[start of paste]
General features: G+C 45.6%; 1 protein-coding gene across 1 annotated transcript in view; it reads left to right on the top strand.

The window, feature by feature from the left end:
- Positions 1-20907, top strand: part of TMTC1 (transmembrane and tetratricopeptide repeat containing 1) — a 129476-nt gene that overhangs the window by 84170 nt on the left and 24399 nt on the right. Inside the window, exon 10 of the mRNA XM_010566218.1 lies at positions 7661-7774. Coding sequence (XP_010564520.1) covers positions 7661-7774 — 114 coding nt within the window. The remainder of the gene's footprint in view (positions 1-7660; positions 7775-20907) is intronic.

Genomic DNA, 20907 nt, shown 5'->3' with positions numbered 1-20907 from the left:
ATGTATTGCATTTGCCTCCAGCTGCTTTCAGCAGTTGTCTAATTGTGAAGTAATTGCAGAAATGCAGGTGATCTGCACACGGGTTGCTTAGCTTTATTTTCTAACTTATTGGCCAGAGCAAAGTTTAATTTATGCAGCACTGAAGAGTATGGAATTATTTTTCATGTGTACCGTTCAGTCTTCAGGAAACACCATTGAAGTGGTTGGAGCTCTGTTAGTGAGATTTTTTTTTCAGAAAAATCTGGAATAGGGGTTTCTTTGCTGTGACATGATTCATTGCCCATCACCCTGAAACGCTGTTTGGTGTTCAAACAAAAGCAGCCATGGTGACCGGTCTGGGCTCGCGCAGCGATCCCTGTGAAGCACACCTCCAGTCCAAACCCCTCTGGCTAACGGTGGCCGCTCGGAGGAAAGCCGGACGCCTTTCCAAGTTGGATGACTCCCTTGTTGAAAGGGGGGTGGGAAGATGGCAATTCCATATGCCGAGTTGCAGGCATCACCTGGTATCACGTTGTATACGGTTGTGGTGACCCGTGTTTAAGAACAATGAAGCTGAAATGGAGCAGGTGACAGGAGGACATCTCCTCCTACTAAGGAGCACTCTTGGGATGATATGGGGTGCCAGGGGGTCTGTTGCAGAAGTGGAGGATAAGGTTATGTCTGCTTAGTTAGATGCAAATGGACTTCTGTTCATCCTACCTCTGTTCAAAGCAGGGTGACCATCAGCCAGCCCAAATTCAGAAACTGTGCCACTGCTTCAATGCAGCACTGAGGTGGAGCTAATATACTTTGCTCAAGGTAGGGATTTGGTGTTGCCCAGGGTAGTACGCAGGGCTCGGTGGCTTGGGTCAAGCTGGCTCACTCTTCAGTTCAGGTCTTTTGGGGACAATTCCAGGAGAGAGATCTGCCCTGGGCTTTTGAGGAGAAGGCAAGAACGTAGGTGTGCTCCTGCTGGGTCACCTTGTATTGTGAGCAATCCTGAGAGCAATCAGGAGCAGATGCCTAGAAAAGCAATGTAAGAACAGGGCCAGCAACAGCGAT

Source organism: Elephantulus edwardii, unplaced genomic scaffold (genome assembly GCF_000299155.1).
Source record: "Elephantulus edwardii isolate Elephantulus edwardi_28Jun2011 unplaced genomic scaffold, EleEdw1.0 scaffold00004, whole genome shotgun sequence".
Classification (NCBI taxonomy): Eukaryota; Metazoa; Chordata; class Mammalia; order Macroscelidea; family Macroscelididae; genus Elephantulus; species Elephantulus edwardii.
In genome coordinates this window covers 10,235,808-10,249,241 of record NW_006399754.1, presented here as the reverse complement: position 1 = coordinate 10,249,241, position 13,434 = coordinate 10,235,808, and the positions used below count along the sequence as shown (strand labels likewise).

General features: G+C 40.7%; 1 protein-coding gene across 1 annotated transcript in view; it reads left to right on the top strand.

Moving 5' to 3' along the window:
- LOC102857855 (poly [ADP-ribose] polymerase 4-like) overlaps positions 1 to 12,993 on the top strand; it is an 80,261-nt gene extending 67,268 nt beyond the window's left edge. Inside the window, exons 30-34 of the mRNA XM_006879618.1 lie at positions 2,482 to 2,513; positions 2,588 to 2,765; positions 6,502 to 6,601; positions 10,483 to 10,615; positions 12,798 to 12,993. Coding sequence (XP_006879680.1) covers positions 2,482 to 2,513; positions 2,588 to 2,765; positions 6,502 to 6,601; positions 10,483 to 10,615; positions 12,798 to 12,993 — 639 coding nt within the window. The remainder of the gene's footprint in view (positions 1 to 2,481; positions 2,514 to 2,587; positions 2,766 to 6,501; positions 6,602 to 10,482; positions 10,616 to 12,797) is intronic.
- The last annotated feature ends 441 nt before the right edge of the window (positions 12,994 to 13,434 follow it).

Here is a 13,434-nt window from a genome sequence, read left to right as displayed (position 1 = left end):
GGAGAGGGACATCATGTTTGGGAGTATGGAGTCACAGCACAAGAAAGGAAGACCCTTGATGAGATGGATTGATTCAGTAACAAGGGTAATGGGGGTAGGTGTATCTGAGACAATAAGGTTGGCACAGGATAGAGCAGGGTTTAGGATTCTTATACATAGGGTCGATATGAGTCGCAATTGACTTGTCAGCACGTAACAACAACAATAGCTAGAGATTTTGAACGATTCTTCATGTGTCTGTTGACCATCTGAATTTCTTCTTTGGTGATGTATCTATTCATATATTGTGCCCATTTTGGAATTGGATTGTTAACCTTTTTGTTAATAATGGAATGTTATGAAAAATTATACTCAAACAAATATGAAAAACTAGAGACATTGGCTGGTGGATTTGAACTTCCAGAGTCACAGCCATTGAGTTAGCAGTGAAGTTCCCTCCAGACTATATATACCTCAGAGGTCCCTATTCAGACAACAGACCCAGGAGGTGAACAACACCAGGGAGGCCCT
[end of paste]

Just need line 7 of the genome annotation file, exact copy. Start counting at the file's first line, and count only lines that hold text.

Source record: "Elephantulus edwardii isolate Elephantulus edwardi_28Jun2011 unplaced genomic scaffold, EleEdw1.0 scaffold00004, whole genome shotgun sequence".